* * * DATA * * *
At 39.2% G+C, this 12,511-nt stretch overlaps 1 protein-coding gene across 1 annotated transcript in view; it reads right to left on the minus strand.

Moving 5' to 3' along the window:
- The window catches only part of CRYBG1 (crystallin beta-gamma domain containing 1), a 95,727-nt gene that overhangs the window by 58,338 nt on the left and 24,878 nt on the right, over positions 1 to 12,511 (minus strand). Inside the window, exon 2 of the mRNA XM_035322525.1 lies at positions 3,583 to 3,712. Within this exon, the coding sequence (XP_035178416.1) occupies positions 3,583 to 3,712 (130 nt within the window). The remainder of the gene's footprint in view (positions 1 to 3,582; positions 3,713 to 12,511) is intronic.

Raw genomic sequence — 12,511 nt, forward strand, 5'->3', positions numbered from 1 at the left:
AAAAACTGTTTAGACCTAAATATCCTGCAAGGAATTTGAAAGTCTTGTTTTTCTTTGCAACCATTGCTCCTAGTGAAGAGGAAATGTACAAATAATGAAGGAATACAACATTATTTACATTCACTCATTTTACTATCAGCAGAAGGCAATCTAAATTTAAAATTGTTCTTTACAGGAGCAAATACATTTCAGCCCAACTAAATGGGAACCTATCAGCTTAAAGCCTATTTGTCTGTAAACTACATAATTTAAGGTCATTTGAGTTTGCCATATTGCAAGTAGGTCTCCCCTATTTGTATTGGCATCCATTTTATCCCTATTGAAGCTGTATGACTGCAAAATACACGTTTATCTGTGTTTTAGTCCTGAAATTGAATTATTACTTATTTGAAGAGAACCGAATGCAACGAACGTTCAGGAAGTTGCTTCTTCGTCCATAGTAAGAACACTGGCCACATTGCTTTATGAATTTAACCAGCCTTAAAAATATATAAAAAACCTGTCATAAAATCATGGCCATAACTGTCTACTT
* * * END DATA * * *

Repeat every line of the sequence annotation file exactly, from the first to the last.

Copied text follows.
At 39.2% G+C, this 12,511-nt stretch overlaps 1 protein-coding gene across 1 annotated transcript in view; it reads right to left on the minus strand.

Moving 5' to 3' along the window:
- The window catches only part of CRYBG1 (crystallin beta-gamma domain containing 1), a 95,727-nt gene that overhangs the window by 58,338 nt on the left and 24,878 nt on the right, over positions 1 to 12,511 (minus strand). Inside the window, exon 2 of the mRNA XM_035322525.1 lies at positions 3,583 to 3,712. Within this exon, the coding sequence (XP_035178416.1) occupies positions 3,583 to 3,712 (130 nt within the window). The remainder of the gene's footprint in view (positions 1 to 3,582; positions 3,713 to 12,511) is intronic.

Raw genomic sequence — 12,511 nt, forward strand, 5'->3', positions numbered from 1 at the left:
AAAAACTGTTTAGACCTAAATATCCTGCAAGGAATTTGAAAGTCTTGTTTTTCTTTGCAACCATTGCTCCTAGTGAAGAGGAAATGTACAAATAATGAAGGAATACAACATTATTTACATTCACTCATTTTACTATCAGCAGAAGGCAATCTAAATTTAAAATTGTTCTTTACAGGAGCAAATACATTTCAGCCCAACTAAATGGGAACCTATCAGCTTAAAGCCTATTTGTCTGTAAACTACATAATTTAAGGTCATTTGAGTTTGCCATATTGCAAGTAGGTCTCCCCTATTTGTATTGGCATCCATTTTATCCCTATTGAAGCTGTATGACTGCAAAATACACGTTTATCTGTGTTTTAGTCCTGAAATTGAATTATTACTTATTTGAAGAGAACCGAATGCAACGAACGTTCAGGAAGTTGCTTCTTCGTCCATAGTAAGAACACTGGCCACATTGCTTTATGAATTTAACCAGCCTTAAAAATATATAAAAAACCTGTCATAAAATCATGGCCATAACTGTCTACTT